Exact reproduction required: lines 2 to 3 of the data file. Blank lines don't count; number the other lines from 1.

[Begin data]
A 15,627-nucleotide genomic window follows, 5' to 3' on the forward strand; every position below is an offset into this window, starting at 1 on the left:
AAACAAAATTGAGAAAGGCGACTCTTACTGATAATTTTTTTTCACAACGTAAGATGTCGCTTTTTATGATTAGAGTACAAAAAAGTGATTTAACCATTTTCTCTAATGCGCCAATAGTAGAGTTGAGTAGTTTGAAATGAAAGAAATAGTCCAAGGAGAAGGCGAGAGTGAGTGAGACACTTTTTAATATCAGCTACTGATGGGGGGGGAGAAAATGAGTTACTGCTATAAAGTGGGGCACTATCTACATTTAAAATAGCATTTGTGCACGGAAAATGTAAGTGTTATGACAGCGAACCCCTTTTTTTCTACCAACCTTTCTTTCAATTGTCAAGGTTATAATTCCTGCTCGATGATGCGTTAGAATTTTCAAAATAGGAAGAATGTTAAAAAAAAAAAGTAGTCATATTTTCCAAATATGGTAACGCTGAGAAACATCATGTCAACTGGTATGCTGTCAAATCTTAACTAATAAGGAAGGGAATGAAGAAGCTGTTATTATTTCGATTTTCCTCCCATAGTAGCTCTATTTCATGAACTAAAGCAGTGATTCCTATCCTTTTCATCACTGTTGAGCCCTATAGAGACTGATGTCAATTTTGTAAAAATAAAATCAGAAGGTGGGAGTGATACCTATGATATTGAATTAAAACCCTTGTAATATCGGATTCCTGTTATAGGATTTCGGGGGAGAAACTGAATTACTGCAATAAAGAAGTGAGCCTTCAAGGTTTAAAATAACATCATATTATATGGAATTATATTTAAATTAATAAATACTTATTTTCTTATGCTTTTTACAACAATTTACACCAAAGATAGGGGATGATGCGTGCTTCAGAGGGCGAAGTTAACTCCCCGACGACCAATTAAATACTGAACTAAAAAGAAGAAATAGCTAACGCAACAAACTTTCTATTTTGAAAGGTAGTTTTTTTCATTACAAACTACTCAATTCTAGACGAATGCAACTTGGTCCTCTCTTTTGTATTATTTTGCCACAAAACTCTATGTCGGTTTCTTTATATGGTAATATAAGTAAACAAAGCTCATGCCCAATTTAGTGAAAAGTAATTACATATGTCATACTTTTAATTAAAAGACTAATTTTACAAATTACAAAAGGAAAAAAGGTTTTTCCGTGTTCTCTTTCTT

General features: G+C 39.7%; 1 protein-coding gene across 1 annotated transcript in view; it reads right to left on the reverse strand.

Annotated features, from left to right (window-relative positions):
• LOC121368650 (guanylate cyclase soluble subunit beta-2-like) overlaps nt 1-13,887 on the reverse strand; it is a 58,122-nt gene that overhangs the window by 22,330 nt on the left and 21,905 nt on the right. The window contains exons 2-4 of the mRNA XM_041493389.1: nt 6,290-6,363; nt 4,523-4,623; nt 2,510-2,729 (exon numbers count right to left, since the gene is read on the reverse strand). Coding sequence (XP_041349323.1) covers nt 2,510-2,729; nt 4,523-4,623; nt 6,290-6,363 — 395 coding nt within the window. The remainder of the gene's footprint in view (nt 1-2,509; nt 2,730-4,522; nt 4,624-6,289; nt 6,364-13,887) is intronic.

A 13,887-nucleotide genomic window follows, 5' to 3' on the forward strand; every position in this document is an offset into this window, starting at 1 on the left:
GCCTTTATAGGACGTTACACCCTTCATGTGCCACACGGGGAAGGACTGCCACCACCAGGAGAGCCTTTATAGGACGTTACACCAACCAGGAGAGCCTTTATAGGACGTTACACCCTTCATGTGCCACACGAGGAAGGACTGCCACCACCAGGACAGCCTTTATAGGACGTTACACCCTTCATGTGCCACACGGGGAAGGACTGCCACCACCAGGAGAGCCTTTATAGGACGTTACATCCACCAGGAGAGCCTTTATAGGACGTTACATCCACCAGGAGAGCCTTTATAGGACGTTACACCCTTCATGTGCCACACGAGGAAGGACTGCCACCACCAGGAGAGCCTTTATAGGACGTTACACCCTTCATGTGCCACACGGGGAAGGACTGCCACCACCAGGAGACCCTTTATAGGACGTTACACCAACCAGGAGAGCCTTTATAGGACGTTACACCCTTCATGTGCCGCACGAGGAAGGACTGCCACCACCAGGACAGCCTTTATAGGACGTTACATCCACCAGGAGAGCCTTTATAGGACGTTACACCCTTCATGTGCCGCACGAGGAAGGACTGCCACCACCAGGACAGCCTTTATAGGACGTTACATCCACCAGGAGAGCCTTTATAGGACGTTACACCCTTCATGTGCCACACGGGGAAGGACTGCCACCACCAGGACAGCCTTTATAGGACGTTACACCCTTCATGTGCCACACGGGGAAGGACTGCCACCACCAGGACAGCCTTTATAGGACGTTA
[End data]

AAACAAAATTGAGAAAGGCGACTCTTACTGATAATTTTTTTTCACAACGTAAGATGTCGCTTTTTATGATTAGAGTACAAAAAAGTGATTTAACCATTTTCTCTAATGCGCCAATAGTAGAGTTGAGTAGTTTGAAATGAAAGAAATAGTCCAAGGAGAAGGCGAGAGTGAGTGAGACACTTTTTAATATCAGCTACTGATGGGGGGGGAGAAAATGAGTTACTGCTATAAAGTGGGGCACTATCTACATTTAAAATAGCATTTGTGCACGGAAAATGTAAGTGTTATGACAGCGAACCCCTTTTTTTCTACCAACCTTTCTTTCAATTGTCAAGGTTATAATTCCTGCTCGATGATGCGTTAGAATTTTCAAAATAGGAAGAATGTTAAAAAAAAAAAGTAGTCATATTTTCCAAATATGGTAACGCTGAGAAACATCATGTCAACTGGTATGCTGTCAAATCTTAACTAATAAGGAAGGGAATGAAGAAGCTGTTATTATTTCGATTTTCCTCCCATAGTAGCTCTATTTCATGAACTAAAGCAGTGATTCCTATCCTTTTCATCACTGTTGAGCCCTATAGAGACTGATGTCAATTTTGTAAAAATAAAATCAGAAGGTGGGAGTGATACCTATGATATTGAATTAAAACCCTTGTAATATCGGATTCCTGTTATAGGATTTCGGGGGAGAAACTGAATTACTGCAATAAAGAAGTGAGCCTTCAAGGTTTAAAATAACATCATATTATATGGAATTATATTTAAATTAATAAATACTTATTTTCTTATGCTTTTTACAACAATTTACACCAAAGATAGGGGATGATGCGTGCTTCAGAGGGCGAAGTTAACTCCCCGACGACCAATTAAATACTGAACTAAAAAGAAGAAATAGCTAACGCAACAAACTTTCTATTTTGAAAGGTAGTTTTTTTCATTACAAACTACTCAATTCTAGACGAATGCAACTTGGTCCTCTCTTTTGTATTATTTTGCCACAAAACTCTATGTCGGTTTCTTTATATGGTAATATAAGTAAACAAAGCTCATGCCCAATTTAGTGAAAAGTAATTACATATGTCATACTTTTAATTAAAAGACTAATTTTACAAATTACAAAAGGAAAAAAGGTTTTTCCGTGTTCTCTTTCTT

General features: G+C 39.7%; 1 protein-coding gene across 1 annotated transcript in view; it reads right to left on the reverse strand.